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TWIX

About TWIX

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About TWIX (Trees WIth eXtra splits)
What is TWIX?
        

TWIX is a binary-split decision tree algorithm for classification and data mining developed by Sergej Potapov, Martin Theus (University of Augsburg) and Simon Urbanek (AT&T). TWIX stands for Trees WIth eXtra splits.

TWIX is quite similar to Leo Breiman's CART algorithm. The major differences are:

  • The number of splits and the method for selecting variables can be controlled by the user.
  • If more than one split per level is selected, a forest of classification trees is returned. The best model can be chosen automatically with the help of the score function or by looking at various diagnostic plots.
  • Forests can also be used for aggregation to improve prediction accuracy.
  • If a computing cluster is available, the classification tree forest can be built in parallel.

The advantages of TWIX are:

  • better accuracy for single trees and for aggregation than traditional CART (rpart) and Bagging on many UCI repository datasets.
  • the best TWIX trees are more stable towards variations in the training set.
  • good alternative tree models can be found, that describe the training data set well.

TWIX is now oficially released and can be obtained from CRAN - install.packages("TWIX") in R will do the trick.

What's new?

2006/30/06 - TWIX 0.2-1 released and TWIX is now available on CRAN.

Examples

The following examples descibe the most important paramters of TWIX and illustrate the use of the R-package.
> library(TWIX)
Lade nötiges Paket: rpart

# load sample data & create test and training samples
> data(olives)
> i <- sample(572,150)
> ic <- setdiff(1:572,i)
> training <- olives[ic,]
> test <- olives[i,]

# now the tree ensemble is computed
# (takes a couple of seconds depending on your hardware ...)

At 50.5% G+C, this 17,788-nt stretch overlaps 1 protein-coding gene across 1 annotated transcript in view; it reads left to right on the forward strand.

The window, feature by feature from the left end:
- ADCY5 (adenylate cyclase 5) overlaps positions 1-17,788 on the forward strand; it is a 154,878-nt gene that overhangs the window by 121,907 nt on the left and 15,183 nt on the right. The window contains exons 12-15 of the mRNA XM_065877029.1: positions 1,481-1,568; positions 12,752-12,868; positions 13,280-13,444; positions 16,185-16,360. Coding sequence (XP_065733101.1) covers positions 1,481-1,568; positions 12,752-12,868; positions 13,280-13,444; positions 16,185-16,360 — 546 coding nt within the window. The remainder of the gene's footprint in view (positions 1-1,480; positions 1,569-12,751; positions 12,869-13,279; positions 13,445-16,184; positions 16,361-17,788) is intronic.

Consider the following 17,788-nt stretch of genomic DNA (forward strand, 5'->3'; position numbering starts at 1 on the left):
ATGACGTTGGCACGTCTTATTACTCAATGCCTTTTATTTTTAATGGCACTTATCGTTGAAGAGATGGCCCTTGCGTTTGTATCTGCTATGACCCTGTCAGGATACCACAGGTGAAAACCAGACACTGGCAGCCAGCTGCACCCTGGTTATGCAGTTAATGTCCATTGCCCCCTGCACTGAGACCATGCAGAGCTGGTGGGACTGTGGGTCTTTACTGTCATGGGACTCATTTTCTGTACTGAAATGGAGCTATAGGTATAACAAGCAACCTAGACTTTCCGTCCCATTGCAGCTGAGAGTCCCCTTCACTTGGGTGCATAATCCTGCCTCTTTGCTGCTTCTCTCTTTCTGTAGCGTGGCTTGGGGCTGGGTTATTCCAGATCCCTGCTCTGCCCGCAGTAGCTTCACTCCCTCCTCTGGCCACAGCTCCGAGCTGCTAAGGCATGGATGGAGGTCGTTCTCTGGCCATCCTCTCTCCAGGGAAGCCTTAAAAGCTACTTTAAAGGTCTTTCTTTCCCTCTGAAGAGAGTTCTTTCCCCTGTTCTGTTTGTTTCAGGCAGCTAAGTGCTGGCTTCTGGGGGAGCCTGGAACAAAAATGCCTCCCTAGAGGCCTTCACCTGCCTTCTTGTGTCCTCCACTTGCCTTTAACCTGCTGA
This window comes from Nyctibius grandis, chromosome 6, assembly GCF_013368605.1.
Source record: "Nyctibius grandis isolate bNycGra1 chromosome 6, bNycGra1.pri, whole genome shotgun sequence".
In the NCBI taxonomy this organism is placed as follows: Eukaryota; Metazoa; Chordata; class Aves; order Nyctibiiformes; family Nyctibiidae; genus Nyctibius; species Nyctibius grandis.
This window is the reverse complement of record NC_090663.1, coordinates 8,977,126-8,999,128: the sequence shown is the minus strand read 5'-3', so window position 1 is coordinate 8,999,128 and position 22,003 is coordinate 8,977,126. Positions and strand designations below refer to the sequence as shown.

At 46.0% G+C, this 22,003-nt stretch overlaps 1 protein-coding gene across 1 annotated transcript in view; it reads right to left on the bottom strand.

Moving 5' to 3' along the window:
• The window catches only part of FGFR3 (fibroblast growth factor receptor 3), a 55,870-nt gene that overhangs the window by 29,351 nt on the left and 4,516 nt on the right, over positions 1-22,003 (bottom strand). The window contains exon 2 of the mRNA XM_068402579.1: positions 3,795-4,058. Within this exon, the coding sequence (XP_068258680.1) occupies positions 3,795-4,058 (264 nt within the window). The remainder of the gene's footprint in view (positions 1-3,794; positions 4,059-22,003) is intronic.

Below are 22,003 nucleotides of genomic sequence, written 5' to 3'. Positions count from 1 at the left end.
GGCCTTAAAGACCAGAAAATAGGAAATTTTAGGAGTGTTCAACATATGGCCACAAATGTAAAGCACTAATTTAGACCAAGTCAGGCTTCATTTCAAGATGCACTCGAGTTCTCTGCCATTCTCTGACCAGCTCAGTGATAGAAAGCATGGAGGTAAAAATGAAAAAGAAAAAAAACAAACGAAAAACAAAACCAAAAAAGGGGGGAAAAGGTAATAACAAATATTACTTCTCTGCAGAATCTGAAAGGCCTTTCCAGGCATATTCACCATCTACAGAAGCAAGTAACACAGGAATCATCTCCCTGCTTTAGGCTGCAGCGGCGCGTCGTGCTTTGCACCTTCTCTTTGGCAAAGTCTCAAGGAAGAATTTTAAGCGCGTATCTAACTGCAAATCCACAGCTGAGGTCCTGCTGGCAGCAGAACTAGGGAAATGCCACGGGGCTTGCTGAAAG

> Tree1 <- TWIX(Region ~ .,
data = training[,1:9],
test.data = test,
topN = c(9,2),
method = "local")
n = 32
Deviance and TIC of the best TWIX-tree: 718.6426 0.9509263
Deviance and TIC of the greedy tree(Nr.17): 724.3516 0.8747074
The TWIX call returns the number of generated trees (usually far less trees are created than the parameter topN would allow, because one of the stopping criteria  permits a further recursion of the algorithm) and the deviance and TIC (Twix Information Criteria, which scores the generated trees) of the best TWIX tree and the greedy tree. Note, that the greedy tree not necessarily will be identically with the result of rpart, since rpart does various optimizations "behind the scene" which are not exactly the same in TWIX.
> plot(Tree1)
Warning message:
test data not supplied in: plot.TWIX(Tree1)
deviance

If no test data is specified, the training deviance are plotted, the training deviance is shown in a histogram - the red line is the devianve of the greedy tree.
> plot(Tree1, type="ccr")

# mark the tree selected by the TIC
> y <- predict(Tree1,newdata=test,sq=1,ccr=TRUE)$CCR
> x <- predict(Tree1,newdata=training,sq=1,ccr=TRUE)$CCR

> points(x,y, col=3, pch="+", cex=3)
ccr

The option type="ccr" shows a bubble plot of the CCRs of the tree ensemble. Again, the greedy tree is colored in red. Note, how the TIC picked the almost optimal tree for the test data!
Almost all functions that access a tree ensemble in TWIX use the parameter seq, which has the lenght of the number of tree in the ensemble and is used as index vector. The trees are sorted according to their TIC.

Parameters:
  • topN

    topN is a sequence of integers that defines the number of alternative splits per level. topN = c(9, 2) specifies 9 alternatives at the root level and 2 alternative splits at each node of the second level. In total this could mean 9^2^0 * 2^2^1 = 81 * 4 = 324 trees in total.

  • method


  • topn.method


Papers and Talk

  1. Martin Theus, Sergej Potapov and Simon Urbanek (2005). TWIX. (Talk at the internal seminar week of the Augsburg stats department in Sion 2005 on "exhaustive tree ensembles".)
  2. Martin Theus, Sergej Potapov and Simon Urbanek (2006). TWIX. (A more up-to-date talk on TWIX, given at the 3rd Ensemble Workshop in Munich 2006.)
  3. Sergej Potapov (2006), Analyse von Bäumen. (Diploma Thesis.)

If you want to run TWIX in parallel, please see the Andrew D. Martin's pages for details or Sergej Potapov (2005), "R and Parallel Computing" (german).


Last updated: 2006/10/15 mt


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